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NEW ROYALS OWNER: GREATER KANSAS CITY COMMUNITY FOUNDATION
Published May 3, 1995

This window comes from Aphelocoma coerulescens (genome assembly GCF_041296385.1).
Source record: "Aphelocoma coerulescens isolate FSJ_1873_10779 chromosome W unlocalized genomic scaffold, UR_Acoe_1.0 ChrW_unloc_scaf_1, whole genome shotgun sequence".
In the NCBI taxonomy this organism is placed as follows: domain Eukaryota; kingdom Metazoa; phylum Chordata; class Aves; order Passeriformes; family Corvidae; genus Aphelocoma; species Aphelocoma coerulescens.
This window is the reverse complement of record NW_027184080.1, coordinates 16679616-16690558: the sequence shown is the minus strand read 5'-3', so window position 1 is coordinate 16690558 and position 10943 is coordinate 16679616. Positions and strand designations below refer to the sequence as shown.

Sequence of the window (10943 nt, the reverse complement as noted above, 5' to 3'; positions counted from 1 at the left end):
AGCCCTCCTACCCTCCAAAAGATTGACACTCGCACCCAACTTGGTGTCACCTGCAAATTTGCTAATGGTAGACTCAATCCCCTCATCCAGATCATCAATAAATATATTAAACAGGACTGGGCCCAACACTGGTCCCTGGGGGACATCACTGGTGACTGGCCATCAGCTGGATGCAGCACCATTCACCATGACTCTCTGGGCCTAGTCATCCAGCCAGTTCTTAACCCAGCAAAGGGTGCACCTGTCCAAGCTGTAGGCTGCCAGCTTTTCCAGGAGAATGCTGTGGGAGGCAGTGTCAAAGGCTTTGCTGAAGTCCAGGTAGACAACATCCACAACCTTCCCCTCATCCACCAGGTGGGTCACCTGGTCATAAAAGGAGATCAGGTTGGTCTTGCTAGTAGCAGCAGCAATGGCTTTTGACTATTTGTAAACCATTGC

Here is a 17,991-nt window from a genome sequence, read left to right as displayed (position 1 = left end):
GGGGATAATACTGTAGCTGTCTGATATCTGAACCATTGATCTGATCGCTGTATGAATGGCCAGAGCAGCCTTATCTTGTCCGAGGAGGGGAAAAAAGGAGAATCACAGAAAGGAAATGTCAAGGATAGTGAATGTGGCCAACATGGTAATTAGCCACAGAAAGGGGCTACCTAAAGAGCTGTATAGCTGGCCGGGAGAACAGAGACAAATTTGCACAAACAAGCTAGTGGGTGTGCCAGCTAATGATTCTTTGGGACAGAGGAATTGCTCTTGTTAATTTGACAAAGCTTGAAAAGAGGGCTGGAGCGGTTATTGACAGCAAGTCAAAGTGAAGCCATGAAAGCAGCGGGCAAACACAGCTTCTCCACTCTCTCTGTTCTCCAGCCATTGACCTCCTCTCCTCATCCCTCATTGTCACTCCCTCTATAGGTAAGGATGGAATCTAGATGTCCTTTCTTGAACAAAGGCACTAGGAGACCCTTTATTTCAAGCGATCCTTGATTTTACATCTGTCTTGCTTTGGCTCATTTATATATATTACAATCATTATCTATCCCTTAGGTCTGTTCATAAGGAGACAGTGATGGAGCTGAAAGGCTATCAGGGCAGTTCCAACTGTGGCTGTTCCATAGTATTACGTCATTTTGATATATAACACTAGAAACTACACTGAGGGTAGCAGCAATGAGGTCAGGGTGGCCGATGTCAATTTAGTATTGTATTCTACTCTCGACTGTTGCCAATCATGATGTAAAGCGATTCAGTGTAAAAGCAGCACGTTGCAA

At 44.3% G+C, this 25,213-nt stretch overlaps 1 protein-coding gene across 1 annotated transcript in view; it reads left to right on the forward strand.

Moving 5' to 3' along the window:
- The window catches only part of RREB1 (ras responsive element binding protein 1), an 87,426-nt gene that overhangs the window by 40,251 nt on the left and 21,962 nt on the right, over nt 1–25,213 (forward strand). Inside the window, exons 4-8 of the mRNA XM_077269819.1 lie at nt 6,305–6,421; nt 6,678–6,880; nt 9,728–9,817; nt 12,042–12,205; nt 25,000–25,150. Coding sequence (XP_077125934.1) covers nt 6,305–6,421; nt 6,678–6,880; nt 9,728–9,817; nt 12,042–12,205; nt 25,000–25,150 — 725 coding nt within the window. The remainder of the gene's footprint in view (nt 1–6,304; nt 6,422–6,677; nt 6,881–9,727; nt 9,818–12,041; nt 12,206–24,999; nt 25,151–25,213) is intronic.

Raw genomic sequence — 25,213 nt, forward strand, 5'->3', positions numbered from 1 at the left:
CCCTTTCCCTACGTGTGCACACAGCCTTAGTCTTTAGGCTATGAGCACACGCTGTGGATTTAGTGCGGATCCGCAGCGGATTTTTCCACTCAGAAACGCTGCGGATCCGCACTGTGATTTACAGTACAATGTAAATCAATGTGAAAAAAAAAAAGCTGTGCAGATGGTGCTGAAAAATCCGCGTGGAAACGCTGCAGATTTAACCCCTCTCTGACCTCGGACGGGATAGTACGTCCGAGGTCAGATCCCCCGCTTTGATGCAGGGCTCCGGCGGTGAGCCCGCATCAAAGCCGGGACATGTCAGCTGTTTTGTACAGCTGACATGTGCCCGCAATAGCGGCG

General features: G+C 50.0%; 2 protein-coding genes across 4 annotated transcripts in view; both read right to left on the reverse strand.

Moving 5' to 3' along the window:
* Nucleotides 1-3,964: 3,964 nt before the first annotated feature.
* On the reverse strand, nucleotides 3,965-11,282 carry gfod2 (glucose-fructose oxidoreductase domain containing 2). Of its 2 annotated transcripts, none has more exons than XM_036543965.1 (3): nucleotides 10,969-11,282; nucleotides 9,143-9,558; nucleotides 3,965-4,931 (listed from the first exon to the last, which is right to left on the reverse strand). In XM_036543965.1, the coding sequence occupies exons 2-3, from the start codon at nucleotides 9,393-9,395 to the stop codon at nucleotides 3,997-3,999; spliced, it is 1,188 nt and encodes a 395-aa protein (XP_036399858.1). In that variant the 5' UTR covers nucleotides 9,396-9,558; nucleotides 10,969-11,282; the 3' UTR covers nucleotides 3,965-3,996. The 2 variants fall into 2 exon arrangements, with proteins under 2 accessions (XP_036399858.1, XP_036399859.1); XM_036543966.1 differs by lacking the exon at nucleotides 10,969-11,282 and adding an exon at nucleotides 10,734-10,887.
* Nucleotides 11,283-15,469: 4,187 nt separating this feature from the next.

The IRS approved a complicated plan established by the late Royals Owner Ewing Kauffman that would allow for the team to be owned by local Kansas City charities, according to this morning's K.C. STAR. The team will have six years to find a buyer that promises to keep the team in K.C., before opening up bidding to an outside entity. The charitable group that will own the team is the Greater Kansas City Community Foundation and Affiliated Trusts -- a collection of smaller groups managing 400 charitable funds and 11 affiliated trusts with combined assets of $170.6M. Although the foundation is to own the team, the Royals will be directed by a five-member group led by current Royals Chair/ Wal Mart CEO David Glass. Royals President Michael Herman also will be on that board. The Kauffman plan still needs to be approved by MLB owners (Charles Crumpley, K.C. STAR, 5/3). HOW IT WORKS: The Foundation must raise $50M in donations from the community at large, with the interest (perhaps as much as $3M/year) directed towards some of the losses the team regularly incurs. Any additional losses would be paid from a different reserve fund of $37.5M that Kauffman donated before he died. The six-year search for a new owner could begin as soon as June, when the team is expected to be officially turned over to the Foundation. When a buyer emerges, the $50M would "flow back to the community foundation." A large share of any funds beyond the $50M purchase price also would flow into "special donor accounts at the community foundation, and that money also would be given to various charities." Among the donors to the $50M fund: $5M each from Kauffman and his late wife, Muriel; $1m from the Kansas City Star Co. and a foundation tied to its parent, Cap Cities/ABC (KANSAS CITY STAR, 5/3). THE FINANCIAL SHAPE: Kauffman came up with the plan to buy time for the city in the hope that MLB's new economics would help the small markets. Last year the team lost a reported $25M, but Herman said with cost-cutting measures they hope to break even in a couple of years. Kauffman had said "several times that no one would want to buy a baseball team that consistently loses millions of dollars and had little prospect of making money because it was in a small city." Glass has expressed interest in buying the team but was unavailable for comment (KANSAS CITY STAR, 5/3).